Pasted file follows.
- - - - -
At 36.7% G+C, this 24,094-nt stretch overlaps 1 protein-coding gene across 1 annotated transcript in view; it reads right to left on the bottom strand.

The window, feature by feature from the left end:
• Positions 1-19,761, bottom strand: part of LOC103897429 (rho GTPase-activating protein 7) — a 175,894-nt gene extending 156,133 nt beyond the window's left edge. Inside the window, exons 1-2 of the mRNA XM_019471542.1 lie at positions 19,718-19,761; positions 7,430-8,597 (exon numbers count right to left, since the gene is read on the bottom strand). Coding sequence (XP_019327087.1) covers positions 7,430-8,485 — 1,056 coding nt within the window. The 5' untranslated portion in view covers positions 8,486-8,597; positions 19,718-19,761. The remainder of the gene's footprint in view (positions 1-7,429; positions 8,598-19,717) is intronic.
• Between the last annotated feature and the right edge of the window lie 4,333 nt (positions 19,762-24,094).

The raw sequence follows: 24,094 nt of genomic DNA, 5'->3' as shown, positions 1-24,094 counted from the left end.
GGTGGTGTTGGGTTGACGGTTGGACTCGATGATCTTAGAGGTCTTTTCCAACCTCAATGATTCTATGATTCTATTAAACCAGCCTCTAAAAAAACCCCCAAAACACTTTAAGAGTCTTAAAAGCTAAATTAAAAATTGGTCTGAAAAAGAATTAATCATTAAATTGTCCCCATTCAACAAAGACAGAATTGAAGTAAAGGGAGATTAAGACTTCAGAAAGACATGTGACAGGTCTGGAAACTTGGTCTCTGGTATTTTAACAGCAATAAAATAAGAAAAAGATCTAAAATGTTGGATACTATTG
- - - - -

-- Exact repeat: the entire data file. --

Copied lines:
At 36.7% G+C, this 24,094-nt stretch overlaps 1 protein-coding gene across 1 annotated transcript in view; it reads right to left on the bottom strand.

The window, feature by feature from the left end:
• Positions 1-19,761, bottom strand: part of LOC103897429 (rho GTPase-activating protein 7) — a 175,894-nt gene extending 156,133 nt beyond the window's left edge. Inside the window, exons 1-2 of the mRNA XM_019471542.1 lie at positions 19,718-19,761; positions 7,430-8,597 (exon numbers count right to left, since the gene is read on the bottom strand). Coding sequence (XP_019327087.1) covers positions 7,430-8,485 — 1,056 coding nt within the window. The 5' untranslated portion in view covers positions 8,486-8,597; positions 19,718-19,761. The remainder of the gene's footprint in view (positions 1-7,429; positions 8,598-19,717) is intronic.
• Between the last annotated feature and the right edge of the window lie 4,333 nt (positions 19,762-24,094).

The raw sequence follows: 24,094 nt of genomic DNA, 5'->3' as shown, positions 1-24,094 counted from the left end.
GGTGGTGTTGGGTTGACGGTTGGACTCGATGATCTTAGAGGTCTTTTCCAACCTCAATGATTCTATGATTCTATTAAACCAGCCTCTAAAAAAACCCCCAAAACACTTTAAGAGTCTTAAAAGCTAAATTAAAAATTGGTCTGAAAAAGAATTAATCATTAAATTGTCCCCATTCAACAAAGACAGAATTGAAGTAAAGGGAGATTAAGACTTCAGAAAGACATGTGACAGGTCTGGAAACTTGGTCTCTGGTATTTTAACAGCAATAAAATAAGAAAAAGATCTAAAATGTTGGATACTATTG